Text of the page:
Bottom line: You have to be super clear about the kind of targeting you want before approaching a DSP vendor.

What kind of reporting is available?

Reporting starts from the planning phase where the reach and the volume are estimated, to the campaign phase where things can be optimized for better performance. Post-campaign insights are also very valuable for future planning.

What kind of metrics will be most important for you? If you are an agency, you might be interested in certain metrics that show the value of your service. It’s important to ask them the kind of reporting available.

How safe is this company?

Programmatic advertising, though novel and cutting edge, has issues of its own:

  • There have been many cases of ad fraud, where low-quality ad impression are sold at exorbitant prices. You need to see whether the DSP vendor has taken any steps to monitor and counter such threats.
  • Another cause for concern is contextual brand safety. What kind of websites would you not want your ad to show up on? Will they be able to make sure your brand is not advertised on such websites?
  • A very important factor is the safety of your data. We live in a world where information equals money. If your competitors get hands on your CRM data, the results can be very bad. You need to ask how the company would handle your data and whether it’s later repackaged and sold off.

What kind of service is provided?

When it comes to high-tech software and lots of data to deal with, you’ll need expert support most of the time. You should make sure the DSP company offers support services. Many companies will provide this for an extra fee. If so, you should inquire about the costs involved and the type of support.

You should also ask if they offer 24/7 support or phone support if these things are important for you.

How is the platform priced?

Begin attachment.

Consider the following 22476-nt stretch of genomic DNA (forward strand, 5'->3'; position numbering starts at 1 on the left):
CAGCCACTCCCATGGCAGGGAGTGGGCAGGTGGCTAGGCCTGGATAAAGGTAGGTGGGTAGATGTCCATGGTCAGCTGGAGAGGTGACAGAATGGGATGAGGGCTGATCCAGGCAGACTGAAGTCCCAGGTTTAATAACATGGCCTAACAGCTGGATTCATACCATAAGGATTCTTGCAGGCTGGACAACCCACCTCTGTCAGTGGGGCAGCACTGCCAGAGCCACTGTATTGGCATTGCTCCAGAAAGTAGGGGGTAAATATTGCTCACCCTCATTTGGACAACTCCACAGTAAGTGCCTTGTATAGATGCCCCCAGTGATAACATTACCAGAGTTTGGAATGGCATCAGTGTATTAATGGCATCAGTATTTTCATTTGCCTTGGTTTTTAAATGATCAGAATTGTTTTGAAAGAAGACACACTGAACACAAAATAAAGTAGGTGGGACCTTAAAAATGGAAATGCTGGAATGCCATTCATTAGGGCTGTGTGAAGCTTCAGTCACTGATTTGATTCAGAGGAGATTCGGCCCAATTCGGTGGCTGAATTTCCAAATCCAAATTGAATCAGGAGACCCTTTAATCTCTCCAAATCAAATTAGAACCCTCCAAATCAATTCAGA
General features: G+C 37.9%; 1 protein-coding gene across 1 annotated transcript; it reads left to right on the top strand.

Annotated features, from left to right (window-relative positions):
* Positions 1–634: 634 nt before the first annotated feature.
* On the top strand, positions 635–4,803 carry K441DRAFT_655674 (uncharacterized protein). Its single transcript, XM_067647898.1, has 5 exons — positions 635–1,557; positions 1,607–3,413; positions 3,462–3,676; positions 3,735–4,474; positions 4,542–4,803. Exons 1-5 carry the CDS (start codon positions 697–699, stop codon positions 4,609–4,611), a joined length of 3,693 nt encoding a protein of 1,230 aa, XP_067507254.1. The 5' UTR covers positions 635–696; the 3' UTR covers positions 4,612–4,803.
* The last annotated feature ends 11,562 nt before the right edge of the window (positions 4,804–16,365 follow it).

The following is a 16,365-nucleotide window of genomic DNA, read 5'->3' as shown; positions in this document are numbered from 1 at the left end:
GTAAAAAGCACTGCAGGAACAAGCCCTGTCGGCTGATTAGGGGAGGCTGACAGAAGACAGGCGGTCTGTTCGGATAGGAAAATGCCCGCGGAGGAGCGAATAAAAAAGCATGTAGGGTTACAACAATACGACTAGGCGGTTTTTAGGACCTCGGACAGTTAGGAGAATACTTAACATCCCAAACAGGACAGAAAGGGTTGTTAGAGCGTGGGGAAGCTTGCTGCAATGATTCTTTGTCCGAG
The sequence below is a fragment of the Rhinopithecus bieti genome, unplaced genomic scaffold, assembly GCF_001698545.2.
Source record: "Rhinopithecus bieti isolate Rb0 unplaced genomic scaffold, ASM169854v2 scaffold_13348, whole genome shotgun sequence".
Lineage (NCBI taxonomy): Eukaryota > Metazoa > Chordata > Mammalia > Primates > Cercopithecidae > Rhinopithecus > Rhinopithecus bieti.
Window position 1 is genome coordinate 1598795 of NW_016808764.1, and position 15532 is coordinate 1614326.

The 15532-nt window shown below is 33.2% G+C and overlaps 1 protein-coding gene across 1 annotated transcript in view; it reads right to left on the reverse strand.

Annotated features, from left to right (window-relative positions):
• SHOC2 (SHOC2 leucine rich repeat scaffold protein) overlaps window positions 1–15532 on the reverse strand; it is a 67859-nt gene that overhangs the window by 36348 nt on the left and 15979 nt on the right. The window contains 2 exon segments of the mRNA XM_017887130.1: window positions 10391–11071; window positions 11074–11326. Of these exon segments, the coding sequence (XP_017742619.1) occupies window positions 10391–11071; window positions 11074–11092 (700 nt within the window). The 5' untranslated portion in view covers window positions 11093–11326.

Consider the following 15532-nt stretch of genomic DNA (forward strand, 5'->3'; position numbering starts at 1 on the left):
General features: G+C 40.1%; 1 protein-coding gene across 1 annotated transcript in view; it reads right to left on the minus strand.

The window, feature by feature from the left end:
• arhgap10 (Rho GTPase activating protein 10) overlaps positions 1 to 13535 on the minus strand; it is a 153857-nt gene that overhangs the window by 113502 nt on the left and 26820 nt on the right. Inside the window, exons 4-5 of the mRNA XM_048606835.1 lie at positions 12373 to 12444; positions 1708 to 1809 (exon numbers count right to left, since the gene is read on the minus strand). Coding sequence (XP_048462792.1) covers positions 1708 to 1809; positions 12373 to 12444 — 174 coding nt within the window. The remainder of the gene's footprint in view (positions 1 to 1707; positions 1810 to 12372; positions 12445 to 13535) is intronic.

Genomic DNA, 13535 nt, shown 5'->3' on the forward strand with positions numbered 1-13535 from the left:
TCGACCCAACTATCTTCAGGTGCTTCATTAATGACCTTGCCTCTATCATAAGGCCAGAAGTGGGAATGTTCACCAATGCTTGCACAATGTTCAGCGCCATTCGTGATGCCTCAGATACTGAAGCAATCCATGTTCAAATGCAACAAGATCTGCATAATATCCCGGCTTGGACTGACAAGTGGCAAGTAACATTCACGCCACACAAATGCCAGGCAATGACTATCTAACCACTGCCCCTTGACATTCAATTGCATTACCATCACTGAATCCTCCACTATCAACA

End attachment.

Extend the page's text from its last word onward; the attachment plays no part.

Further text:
Different vendors have different pricing structures. Almost all DSPs require you to have a minimum monthly ad spend that will result in extra service fees if not adhered to. The minimum ad spend expected is usually around $5,000–$10,000. Some DSPs would want you to agree to take a yearlong commitment, while others might offer you an escape clause within the first 60 days. Everything depends on the company. In some cases, you might even be able to negotiate.

Because the pricing is complex and involves a lot of money, you need to really dig into the specifics to see the best fit.

Examples of Demand-Side Platforms

Now that you know the questions to be asked before jumping in, here are a few top DSP examples you might want to check out:

MediaMath

Segment: Enterprise
USP: Ultra Safety

Mediamath
MediaMath is one of the biggest DSP vendors in the market, serving close to two-thirds of Fortune 500 companies. They provide extreme safety by assuring a refund in case the ad runs next to inappropriate content. In addition, users get complete access to their data and the assistance of a team of ad experts.

Choozle

Segment: Small Business
USP: Budget Friendly
Choozle
Choozle is a very popular choice for companies low on funds. It gives almost all the targeting capabilities for $99/month. The best thing is that there is no minimum ad spend required.

Tubemogul

Segment: Midrange
USP: Video ad inventory
TubeMogul
TubeMogul is a demand-side platform specializing in video advertising. They enable advertisers to run ads on television and digital platforms. They even have a “nonhuman traffic program” that provides a refund if White Ops identifies the traffic you receive as nonhuman. They are one of the most transparent and safest DSPs in the market.

Centro

Segment: Midrange
USP: Mobile ad inventory

Centro
Centro is one of the market leaders. They specialize in mobile targeting and use mobile IDs instead of cookies. According to G2 Crowd, Centro has the largest market size.

Stackadapt

Segment: Small Business
USP: Native ad inventory

Stack Adapt
StackAdapt is the highest performer among all DSPs according to G2 Crowd. They are popular thanks to their ease of use.
Moreover, they do not require a minimum spend and are thus preferred by many advertisers on a budget.

Choosing the right DSP platform is as important as finding the right publisher to place your ads on. Make sure you spend enough time anlayzing a particular platform before deciding it is the best for you. If you are interested in knowing how your competitors are spending money on ads, feel free to check out our free tool.

Arvind Kesh

Contributing Writer | adbeat.com